Yesterday we started out on a little tour through the swamps of chavista criminality. First up was Hugo Carvajal, a longtime pal of Hugo Chávez who served as his main conduits to the FARC terrorist group, with which the Bolivarian regime enjoyed very friendly relations.
Deserving of mention alongside Carvajal is Ramón Rodríguez Chacín, who held two cabinet positions under Chávez, served as his intelligence chief, and is now governor of the state of Guarico. Although he co-founded the Comando Específico José Antonio Páez (CEJAP), an elite force purportedly established to quell FARC and another Colombian guerilla group, ELN, he (along with Carvajal) acted as the top middleman between Chávez and FARC, with whose leaders he has close friendly relations. One source described him in 2009 as having been “Chávez’s personal liaison to the senior FARC leadership since 1994, when Chávez and Rodríguez Chacín met in Colombia with several members of the FARC’s directorate to forge a political alliance.” The U.S. has called Rodríguez Chacín FARC’s “main weapons contact” in the Venezuelan government, and has even said that he tried at one point to arrange a quarter-billion-dollar loan to the terrorist group. Between 2002 and 2007, he “traveled frequently under at least four false identities (but with legal Venezuelan passports and identity documents) to countries like Colombia, Ecuador, Panama, Peru, Paraguay, Bolivia, Brazil, Nicaragua, El Salvador and Mexico.”
There’s more. Rodríguez Chacín helped Chávez plot “Operation Knockout,” a plan “to instigate a coup attempt against his government in order to justify declaring martial law and crushing his political opponents.” In the 1980s, he played key roles in a cold-blooded operation in which 42 people were killed and in the brutal massacre of fourteen fisherman in the town of El Amparo. As of 2009, he was “believed to be the military commander of the Bolivarian Liberation Front (FBL), a nominally all-Venezuelan Marxist guerrilla (militant) group which operates in Border States like Apure, Barinas and the Andes region.”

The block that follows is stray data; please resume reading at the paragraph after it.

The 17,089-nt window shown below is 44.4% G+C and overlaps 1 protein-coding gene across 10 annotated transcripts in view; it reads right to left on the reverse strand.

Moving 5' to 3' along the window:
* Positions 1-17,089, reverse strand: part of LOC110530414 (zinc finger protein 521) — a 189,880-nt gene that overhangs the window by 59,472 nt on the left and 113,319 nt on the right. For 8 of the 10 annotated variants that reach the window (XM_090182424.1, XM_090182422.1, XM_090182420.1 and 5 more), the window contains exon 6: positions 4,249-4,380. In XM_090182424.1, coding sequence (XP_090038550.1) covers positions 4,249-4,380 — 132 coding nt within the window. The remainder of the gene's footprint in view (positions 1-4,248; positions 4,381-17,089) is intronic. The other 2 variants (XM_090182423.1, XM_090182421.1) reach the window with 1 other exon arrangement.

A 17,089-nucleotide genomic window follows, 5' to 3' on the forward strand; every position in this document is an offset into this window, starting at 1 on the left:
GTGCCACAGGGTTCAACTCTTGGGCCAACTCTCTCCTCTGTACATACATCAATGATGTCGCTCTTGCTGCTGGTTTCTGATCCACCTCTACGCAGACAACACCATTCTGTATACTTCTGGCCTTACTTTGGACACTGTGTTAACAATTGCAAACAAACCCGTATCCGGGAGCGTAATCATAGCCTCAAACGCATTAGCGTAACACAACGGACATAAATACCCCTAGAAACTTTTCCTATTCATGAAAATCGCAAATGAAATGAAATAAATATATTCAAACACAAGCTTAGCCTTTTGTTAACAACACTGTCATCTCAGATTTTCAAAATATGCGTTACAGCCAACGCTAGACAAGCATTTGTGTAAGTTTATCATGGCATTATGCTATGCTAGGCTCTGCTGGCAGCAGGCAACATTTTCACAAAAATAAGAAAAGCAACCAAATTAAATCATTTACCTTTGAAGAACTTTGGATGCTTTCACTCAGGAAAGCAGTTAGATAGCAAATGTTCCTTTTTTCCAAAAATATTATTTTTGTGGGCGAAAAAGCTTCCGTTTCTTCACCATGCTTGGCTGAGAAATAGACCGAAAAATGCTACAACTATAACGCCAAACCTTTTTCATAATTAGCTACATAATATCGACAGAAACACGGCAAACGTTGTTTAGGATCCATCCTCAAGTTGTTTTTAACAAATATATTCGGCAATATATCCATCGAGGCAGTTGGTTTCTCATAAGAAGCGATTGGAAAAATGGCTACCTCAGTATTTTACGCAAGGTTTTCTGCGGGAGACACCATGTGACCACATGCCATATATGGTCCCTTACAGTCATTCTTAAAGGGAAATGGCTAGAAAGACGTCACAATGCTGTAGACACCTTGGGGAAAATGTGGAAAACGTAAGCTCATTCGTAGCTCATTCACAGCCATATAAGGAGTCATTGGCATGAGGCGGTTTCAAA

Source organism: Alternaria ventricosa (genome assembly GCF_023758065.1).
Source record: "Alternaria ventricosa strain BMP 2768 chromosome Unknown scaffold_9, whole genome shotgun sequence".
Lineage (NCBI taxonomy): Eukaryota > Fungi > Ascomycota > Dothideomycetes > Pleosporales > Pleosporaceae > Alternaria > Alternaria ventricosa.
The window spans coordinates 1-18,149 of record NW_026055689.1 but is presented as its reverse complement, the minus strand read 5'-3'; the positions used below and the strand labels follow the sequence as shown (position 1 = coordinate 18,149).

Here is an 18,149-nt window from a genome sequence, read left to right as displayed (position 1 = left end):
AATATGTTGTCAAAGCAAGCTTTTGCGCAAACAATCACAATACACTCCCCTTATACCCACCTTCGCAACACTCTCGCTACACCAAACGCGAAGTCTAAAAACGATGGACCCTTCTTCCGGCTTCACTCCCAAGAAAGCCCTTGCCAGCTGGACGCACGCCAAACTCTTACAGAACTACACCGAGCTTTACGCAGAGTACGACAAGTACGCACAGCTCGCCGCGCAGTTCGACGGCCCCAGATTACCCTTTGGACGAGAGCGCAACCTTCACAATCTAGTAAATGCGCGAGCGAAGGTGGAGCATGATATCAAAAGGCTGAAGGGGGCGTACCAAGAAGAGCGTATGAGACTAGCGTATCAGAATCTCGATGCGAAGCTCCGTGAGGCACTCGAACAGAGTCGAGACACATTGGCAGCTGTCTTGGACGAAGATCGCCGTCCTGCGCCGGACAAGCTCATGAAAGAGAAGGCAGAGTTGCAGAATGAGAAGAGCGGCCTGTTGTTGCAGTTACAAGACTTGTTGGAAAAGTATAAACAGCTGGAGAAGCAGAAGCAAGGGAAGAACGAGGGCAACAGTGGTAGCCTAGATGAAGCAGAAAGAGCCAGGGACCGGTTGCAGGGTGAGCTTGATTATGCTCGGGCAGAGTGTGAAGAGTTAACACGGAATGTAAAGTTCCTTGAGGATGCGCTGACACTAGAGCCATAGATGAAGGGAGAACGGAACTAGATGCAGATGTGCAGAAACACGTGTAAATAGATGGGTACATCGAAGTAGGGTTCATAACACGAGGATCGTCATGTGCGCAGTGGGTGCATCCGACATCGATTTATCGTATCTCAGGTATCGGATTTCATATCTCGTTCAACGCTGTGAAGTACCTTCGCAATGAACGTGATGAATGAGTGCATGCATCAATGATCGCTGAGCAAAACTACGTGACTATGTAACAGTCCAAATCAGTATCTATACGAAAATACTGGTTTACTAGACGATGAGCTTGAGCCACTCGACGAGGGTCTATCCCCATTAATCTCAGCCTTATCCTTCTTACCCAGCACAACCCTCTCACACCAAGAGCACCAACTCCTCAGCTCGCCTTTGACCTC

Then there’s José Vicente Rangel Vale, a sometime journalist who went on to hold two cabinet positions under Chávez before becoming his Vice President. Not only was he a good pal of the caudillo; he’s also a fan of the Cuban Revolution, and back in the day encouraged friendly relations with Saddam Hussein and Muammar Qaddafi.
A few random items from his CV. With Chávez, he hatched plans to – among other things – kidnap a union boss, assassinate opposition leaders, and “organize fake terrorist attacks.” He was behind the 2004 car-bomb explosion that killed public prosecutor Danilo Baltasar Anderson, who’d threatened to expose Rangel’s involvement in an extortion network.
Once, when riots were taking place in Caracas, a reporter who’d just witnessed them – and was still coughing from the tear gas – was told flatly by Rangel that there were no riots. “That, dear reader,” wrote journalist Francisco Toro after Rangel’s departure from the Vice Presidency, “was José Vicente Rangel. That was his modus operandi: untrammeled contempt for his former profession, barely concealed delight at the way power allowed him to piss all over the truth, to flaunt his ability to lie and lie again, ever more outrageously, without anyone being able to hold him to account for it.”
In recent years, Rangel has been active as a TV and print journalist – or, more accurately, as a vigorous promoter and propagandist for the Maduro regime. On July 10, he turned 87. Maduro tweeted his congratulations, thanking Rangel for his loyalty “to the People, to Chávez, and to the Socialist Revolution.”